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This study has made a 'giant leap forward' in solving the gay nature vs nurture debate

Are you born that way?

This study has made a 'giant leap forward' in solving the gay nature vs nurture debate

A study has taken a ‘giant leap forward’ in proving there is a genetic link to homosexuality.

The large study, which looked at gay brothers, has added to the view that genes influence a man’s chances of being gay, but there’s isn’t enough concrete results to prove it yet.

Researchers looked at almost 800 gay male siblings. Dr Alan Sanders of the NorthShore University HealthSystem Research Institute in Evanston, Illinois, says his work ‘is not proof but it’s a pretty good indication’ of genes on the X chromosome influencing sexual orientation.

Study participant Dr. Chad Zawitz, a Chicago physician, called the research ‘a giant step forward’ toward answering scientific questions about homosexuality and helping reduce stigma.

‘[Being gay] is sort of like having certain eye color or skin color — it’s just who you are,’ Zawitz told the AP.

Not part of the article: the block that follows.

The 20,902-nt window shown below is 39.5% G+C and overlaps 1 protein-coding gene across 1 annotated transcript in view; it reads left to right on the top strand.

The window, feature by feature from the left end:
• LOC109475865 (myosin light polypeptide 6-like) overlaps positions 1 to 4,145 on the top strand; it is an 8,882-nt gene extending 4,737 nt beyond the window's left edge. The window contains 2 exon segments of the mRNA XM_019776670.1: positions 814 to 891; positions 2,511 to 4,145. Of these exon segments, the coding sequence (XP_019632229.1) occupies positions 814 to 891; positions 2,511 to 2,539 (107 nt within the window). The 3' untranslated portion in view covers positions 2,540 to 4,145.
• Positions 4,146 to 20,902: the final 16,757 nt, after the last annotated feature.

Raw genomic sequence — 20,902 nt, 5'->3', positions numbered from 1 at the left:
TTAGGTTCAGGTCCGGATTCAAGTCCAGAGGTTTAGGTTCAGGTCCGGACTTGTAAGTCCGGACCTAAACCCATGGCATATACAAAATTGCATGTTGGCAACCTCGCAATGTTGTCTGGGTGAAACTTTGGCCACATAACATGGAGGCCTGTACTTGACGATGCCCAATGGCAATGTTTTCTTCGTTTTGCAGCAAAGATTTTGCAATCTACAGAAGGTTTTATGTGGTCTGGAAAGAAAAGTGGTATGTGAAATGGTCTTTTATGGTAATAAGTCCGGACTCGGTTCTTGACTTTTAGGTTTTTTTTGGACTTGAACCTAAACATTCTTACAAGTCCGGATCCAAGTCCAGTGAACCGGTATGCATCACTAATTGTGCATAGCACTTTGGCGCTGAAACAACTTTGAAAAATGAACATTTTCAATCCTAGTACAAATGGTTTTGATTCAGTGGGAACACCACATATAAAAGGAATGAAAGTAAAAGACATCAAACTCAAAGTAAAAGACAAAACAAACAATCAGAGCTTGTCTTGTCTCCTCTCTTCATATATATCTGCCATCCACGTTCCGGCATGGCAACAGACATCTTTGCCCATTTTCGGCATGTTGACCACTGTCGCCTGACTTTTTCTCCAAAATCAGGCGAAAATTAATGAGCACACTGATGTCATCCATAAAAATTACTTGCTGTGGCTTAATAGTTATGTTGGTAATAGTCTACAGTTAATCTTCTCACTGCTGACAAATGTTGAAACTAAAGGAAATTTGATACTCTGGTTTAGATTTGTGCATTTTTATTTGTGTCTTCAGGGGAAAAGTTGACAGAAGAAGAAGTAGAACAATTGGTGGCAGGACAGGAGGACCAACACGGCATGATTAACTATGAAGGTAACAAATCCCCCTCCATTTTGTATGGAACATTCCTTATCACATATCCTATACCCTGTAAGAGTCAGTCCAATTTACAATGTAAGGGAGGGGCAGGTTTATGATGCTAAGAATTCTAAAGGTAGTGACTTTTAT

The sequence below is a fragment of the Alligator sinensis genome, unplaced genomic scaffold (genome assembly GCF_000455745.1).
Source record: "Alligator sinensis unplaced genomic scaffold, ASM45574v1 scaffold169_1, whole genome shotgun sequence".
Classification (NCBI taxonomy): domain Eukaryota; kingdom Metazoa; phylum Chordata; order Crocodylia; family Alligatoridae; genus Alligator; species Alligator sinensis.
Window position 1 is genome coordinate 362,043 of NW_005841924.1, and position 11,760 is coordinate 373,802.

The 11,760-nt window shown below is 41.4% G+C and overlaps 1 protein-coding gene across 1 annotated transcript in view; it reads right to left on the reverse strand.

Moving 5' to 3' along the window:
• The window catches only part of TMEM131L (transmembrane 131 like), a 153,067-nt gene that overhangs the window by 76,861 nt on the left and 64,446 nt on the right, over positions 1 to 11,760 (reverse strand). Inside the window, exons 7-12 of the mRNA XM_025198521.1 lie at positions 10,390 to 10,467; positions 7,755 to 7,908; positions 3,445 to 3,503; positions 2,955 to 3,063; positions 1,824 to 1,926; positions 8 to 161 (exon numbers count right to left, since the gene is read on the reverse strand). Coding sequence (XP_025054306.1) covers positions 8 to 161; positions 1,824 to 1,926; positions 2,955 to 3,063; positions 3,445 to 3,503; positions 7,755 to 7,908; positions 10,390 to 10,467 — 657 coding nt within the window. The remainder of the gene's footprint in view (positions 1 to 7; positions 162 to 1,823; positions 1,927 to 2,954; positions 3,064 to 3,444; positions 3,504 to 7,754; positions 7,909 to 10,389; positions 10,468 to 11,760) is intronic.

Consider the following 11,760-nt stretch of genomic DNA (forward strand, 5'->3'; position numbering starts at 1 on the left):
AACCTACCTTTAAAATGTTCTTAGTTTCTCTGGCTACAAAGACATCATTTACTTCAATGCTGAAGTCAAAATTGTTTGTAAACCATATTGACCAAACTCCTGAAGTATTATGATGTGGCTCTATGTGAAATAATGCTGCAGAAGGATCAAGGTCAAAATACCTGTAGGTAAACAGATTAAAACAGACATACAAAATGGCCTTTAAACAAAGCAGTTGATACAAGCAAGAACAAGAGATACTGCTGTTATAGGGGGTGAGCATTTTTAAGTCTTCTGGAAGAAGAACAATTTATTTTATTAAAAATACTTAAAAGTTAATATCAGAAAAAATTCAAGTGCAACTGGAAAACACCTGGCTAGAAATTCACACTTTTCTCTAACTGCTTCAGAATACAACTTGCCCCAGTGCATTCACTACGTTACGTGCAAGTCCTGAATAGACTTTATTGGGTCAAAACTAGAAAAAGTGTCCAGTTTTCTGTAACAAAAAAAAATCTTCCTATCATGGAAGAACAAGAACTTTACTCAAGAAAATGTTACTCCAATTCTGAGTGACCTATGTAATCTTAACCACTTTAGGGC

‘Most heterosexuals I know didn’t choose to be heterosexual. It’s puzzling to me why people don’t understand.’

Other studies seeking to find out whether sexuality stems from nature or from other societal factors have either been disproven or had mixed results.

Many scientists believe sexual orientation must stem from the basic makeup of a person’s DNA or their genetic line.

Some have pointed to similar brain patterns in straight women and gay men, as well as with straight men and lesbians.

However other scientists say homosexuality, in terms of evolution, cannot be solely genetic because otherwise the trait would eventually disappear given gay people are less likely to reproduce.

A 2014 Gallup poll recently found 42% of Americans believe that people can be born gay.

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